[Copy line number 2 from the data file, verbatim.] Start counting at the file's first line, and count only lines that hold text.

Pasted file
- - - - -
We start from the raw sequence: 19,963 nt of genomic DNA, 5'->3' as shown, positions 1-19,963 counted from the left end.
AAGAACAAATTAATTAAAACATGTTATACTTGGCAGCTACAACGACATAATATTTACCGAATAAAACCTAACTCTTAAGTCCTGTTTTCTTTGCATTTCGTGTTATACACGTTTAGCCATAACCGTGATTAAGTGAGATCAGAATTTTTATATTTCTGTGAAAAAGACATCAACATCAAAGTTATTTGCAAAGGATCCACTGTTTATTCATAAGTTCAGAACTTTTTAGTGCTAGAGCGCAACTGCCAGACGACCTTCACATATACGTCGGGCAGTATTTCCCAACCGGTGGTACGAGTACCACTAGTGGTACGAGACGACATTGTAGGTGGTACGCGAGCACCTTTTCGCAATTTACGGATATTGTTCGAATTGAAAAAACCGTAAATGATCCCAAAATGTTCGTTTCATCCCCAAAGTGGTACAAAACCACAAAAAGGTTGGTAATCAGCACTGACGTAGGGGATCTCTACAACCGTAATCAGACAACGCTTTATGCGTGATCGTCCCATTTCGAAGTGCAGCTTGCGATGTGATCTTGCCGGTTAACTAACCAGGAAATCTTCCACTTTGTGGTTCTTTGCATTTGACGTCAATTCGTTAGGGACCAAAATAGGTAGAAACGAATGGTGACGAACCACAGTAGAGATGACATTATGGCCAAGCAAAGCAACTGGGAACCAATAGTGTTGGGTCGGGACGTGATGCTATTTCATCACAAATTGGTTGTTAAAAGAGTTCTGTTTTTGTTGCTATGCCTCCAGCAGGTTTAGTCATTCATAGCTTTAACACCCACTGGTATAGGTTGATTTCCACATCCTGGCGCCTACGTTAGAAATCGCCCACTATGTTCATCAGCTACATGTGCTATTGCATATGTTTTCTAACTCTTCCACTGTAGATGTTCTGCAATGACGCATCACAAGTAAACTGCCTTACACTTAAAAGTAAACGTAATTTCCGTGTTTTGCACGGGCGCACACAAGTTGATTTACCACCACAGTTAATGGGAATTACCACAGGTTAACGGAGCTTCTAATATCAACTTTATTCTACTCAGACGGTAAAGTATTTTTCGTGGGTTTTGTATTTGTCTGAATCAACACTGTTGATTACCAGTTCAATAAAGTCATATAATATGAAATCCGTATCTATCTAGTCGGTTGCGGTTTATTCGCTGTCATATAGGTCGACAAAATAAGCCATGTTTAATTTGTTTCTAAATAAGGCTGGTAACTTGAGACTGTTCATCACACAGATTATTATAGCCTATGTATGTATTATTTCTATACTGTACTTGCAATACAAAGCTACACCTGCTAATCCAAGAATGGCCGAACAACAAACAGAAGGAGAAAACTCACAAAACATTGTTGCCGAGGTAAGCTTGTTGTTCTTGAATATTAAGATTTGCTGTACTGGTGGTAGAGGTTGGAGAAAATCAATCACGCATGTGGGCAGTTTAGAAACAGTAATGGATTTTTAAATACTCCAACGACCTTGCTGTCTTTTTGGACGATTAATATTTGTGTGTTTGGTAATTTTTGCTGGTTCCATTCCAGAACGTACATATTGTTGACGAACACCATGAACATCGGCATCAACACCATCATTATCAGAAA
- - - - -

AAGAACAAATTAATTAAAACATGTTATACTTGGCAGCTACAACGACATAATATTTACCGAATAAAACCTAACTCTTAAGTCCTGTTTTCTTTGCATTTCGTGTTATACACGTTTAGCCATAACCGTGATTAAGTGAGATCAGAATTTTTATATTTCTGTGAAAAAGACATCAACATCAAAGTTATTTGCAAAGGATCCACTGTTTATTCATAAGTTCAGAACTTTTTAGTGCTAGAGCGCAACTGCCAGACGACCTTCACATATACGTCGGGCAGTATTTCCCAACCGGTGGTACGAGTACCACTAGTGGTACGAGACGACATTGTAGGTGGTACGCGAGCACCTTTTCGCAATTTACGGATATTGTTCGAATTGAAAAAACCGTAAATGATCCCAAAATGTTCGTTTCATCCCCAAAGTGGTACAAAACCACAAAAAGGTTGGTAATCAGCACTGACGTAGGGGATCTCTACAACCGTAATCAGACAACGCTTTATGCGTGATCGTCCCATTTCGAAGTGCAGCTTGCGATGTGATCTTGCCGGTTAACTAACCAGGAAATCTTCCACTTTGTGGTTCTTTGCATTTGACGTCAATTCGTTAGGGACCAAAATAGGTAGAAACGAATGGTGACGAACCACAGTAGAGATGACATTATGGCCAAGCAAAGCAACTGGGAACCAATAGTGTTGGGTCGGGACGTGATGCTATTTCATCACAAATTGGTTGTTAAAAGAGTTCTGTTTTTGTTGCTATGCCTCCAGCAGGTTTAGTCATTCATAGCTTTAACACCCACTGGTATAGGTTGATTTCCACATCCTGGCGCCTACGTTAGAAATCGCCCACTATGTTCATCAGCTACATGTGCTATTGCATATGTTTTCTAACTCTTCCACTGTAGATGTTCTGCAATGACGCATCACAAGTAAACTGCCTTACACTTAAAAGTAAACGTAATTTCCGTGTTTTGCACGGGCGCACACAAGTTGATTTACCACCACAGTTAATGGGAATTACCACAGGTTAACGGAGCTTCTAATATCAACTTTATTCTACTCAGACGGTAAAGTATTTTTCGTGGGTTTTGTATTTGTCTGAATCAACACTGTTGATTACCAGTTCAATAAAGTCATATAATATGAAATCCGTATCTATCTAGTCGGTTGCGGTTTATTCGCTGTCATATAGGTCGACAAAATAAGCCATGTTTAATTTGTTTCTAAATAAGGCTGGTAACTTGAGACTGTTCATCACACAGATTATTATAGCCTATGTATGTATTATTTCTATACTGTACTTGCAATACAAAGCTACACCTGCTAATCCAAGAATGGCCGAACAACAAACAGAAGGAGAAAACTCACAAAACATTGTTGCCGAGGTAAGCTTGTTGTTCTTGAATATTAAGATTTGCTGTACTGGTGGTAGAGGTTGGAGAAAATCAATCACGCATGTGGGCAGTTTAGAAACAGTAATGGATTTTTAAATACTCCAACGACCTTGCTGTCTTTTTGGACGATTAATATTTGTGTGTTTGGTAATTTTTGCTGGTTCCATTCCAGAACGTACATATTGTTGACGAACACCATGAACATCGGCATCAACACCATCATTATCAGAAA